Essays On War In International Law

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His books include ll’s fair in love and war,” so the saying goes. For we commonly judge and sometimes punish individuals, in the arena of love, for infidelity, deceit, and crimes of passion; and we commonly judge and sometimes punish individuals, in the arena of combat, for acts of aggression, rape and pillage in war, and crimes against humanity.

The intense pressure of competition, in both affairs of the heart and the crucible of war, can help explain why unfair, even inhumane, behavior is common, but it does not excuse it.

Professional military lawyers play an increasingly important role in reviewing targeting policies and rules of engagement, at least in the United States, to ensure that military plans and operations are compliant with the laws of armed conflict.

War crimes tribunals have grown in use, but raise new questions about whether they encourage ruthless leaders to fight to the finish rather than accept resignation and exile.

Indeed, there are lively and ongoing debates concerning just war doctrine in a number of academic disciplines and also among policy-makers and policy analysts.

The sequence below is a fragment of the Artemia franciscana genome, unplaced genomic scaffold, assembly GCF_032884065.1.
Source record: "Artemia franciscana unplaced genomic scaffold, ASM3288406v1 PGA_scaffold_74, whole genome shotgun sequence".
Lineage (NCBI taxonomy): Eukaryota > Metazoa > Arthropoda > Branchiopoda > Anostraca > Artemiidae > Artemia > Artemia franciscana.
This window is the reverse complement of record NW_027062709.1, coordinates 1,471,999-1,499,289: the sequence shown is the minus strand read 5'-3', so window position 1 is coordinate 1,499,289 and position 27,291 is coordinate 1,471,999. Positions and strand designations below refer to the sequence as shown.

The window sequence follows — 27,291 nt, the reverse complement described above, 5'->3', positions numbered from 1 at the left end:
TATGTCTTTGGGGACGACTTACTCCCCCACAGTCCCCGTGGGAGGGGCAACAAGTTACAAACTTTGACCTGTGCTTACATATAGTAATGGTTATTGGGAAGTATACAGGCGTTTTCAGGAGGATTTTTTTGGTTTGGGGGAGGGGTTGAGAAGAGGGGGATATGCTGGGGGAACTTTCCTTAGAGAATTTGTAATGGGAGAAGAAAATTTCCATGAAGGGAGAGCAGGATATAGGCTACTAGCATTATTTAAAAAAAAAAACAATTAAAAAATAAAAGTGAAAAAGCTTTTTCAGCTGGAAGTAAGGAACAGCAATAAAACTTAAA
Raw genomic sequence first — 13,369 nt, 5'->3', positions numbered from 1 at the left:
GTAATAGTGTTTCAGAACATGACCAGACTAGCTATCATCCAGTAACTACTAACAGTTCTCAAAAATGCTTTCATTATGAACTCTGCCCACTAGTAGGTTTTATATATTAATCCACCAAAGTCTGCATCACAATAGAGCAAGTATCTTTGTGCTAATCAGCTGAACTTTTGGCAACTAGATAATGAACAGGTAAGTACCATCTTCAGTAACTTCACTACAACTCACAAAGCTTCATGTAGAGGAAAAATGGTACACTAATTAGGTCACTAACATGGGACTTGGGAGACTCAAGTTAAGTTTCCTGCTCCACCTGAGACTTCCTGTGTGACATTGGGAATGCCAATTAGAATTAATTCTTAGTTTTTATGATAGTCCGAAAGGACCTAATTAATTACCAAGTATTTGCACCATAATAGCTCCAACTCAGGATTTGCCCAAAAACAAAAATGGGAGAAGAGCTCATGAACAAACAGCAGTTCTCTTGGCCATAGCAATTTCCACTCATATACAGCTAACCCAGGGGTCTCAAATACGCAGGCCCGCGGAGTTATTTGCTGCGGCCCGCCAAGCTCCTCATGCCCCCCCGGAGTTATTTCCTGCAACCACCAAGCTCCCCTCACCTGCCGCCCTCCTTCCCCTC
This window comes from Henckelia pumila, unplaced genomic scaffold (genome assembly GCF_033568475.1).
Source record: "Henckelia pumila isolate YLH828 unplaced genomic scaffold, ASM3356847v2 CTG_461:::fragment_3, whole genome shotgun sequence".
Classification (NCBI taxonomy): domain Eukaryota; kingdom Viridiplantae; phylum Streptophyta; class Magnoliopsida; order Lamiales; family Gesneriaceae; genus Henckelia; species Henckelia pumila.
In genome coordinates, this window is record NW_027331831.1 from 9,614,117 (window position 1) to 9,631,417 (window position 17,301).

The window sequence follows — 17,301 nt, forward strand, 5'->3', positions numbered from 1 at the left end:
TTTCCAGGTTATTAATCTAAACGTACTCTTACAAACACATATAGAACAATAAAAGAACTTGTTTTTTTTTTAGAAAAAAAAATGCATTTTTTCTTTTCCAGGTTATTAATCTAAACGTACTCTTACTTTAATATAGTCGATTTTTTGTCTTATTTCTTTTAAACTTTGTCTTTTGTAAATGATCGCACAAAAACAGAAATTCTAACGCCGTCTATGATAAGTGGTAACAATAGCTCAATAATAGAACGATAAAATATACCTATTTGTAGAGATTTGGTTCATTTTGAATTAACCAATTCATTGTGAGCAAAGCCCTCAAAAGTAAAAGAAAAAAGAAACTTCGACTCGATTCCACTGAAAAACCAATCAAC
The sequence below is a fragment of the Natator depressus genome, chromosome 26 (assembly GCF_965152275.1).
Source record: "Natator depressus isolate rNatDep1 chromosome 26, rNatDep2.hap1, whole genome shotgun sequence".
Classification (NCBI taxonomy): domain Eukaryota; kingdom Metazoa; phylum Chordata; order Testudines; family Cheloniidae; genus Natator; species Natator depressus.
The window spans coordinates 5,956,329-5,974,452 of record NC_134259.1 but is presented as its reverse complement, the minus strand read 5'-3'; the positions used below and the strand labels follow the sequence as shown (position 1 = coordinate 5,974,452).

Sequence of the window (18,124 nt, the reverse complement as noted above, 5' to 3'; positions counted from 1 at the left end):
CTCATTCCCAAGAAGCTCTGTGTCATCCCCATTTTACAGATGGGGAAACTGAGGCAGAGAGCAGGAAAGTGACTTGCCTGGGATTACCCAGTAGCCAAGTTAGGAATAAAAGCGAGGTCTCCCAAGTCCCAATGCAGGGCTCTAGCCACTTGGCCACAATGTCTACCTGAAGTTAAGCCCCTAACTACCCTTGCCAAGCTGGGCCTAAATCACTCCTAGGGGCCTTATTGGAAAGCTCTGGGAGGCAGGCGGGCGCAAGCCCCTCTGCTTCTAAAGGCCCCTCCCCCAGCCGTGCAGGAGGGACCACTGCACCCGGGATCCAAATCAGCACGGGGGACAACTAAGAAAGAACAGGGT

But these groups rarely speak to each other and there is a growing gap between strong scholarship regarding ethics and war and policy-relevant work that can influence government decisions and public debates.Horowitz asks whether human accountability and responsibility will be possible with autonomous weapons and reviews the emerging debate about this potential revolution in military technology. And military technology development does not always lead to more destructive weaponry.David Fidler’s essay focuses on cyber warfare, cyber espionage, and cyber coercion. Strategic Command, provides an insider’s look at nuclear targeting, the requirements of deterrence, and the ethical and legal considerations that can influence military planning and implementation. Lewis and I then examine the consequences of a potential change in the existing presidential guidance given to the U. One of the most important global political developments in recent years has been the rise of and the challenges to the responsibility to protect (R2P) doctrine.Drones provide the opportunity for more discriminate use of military force against targets, but can also provide a temptation to use military force more often or in more places than would otherwise be the case. commitment to a new war planning requirement–that U. nuclear weapons only be aimed against legitimate military targets that cannot be destroyed with reasonable prospect of success by conventional weapons–reduce civilian fatalities in a nuclear conflict, produce stronger adherence to the laws of armed conflict, and impact the credibility of deterrence?Walzer explores both the benefits and the dangers of drones from a just war theory perspective. Military technology is not developed in a political vacuum.Other technologies could better provide early warning of conflict and promote more effective peacekeeping, but pose new questions on ethical norms of the use of military force and intervention.This essay surveys this landscape and introduces the principles of just war and the international law of war, upon which the issue’s contributors draw to discuss new and emerging dilemmas in the evolving warfare of the twenty-first century. SAGAN, a Fellow of the American Academy since 2008, is the Caroline S. Munro Professor of Political Science, the Mimi and Peter Haas University Fellow in Undergraduate Education, and Senior Fellow at the Center for International Security and Cooperation and the Freeman Spogli Institute at Stanford University.Lloyd Axworthy, the former foreign minister of Canada, and A.Walter Dorn then explore the potential positive effects of technological developments–such as improved algorithmic forensic data analysis and autonomous surveillance vehicles–on peacekeeping operations, humanitarian crisis prevention, and post-conflict reconstruction.Technological innovations, the growth of terrorism by nonstate actors, and new legal and ethical approaches are changing the nature of modern warfare.Cutting-edge technologies—drones, cyber weapons, autonomous weapons—could reduce collateral damage, but their ease of use could also breed more conflict by lowering the political costs of engagement.


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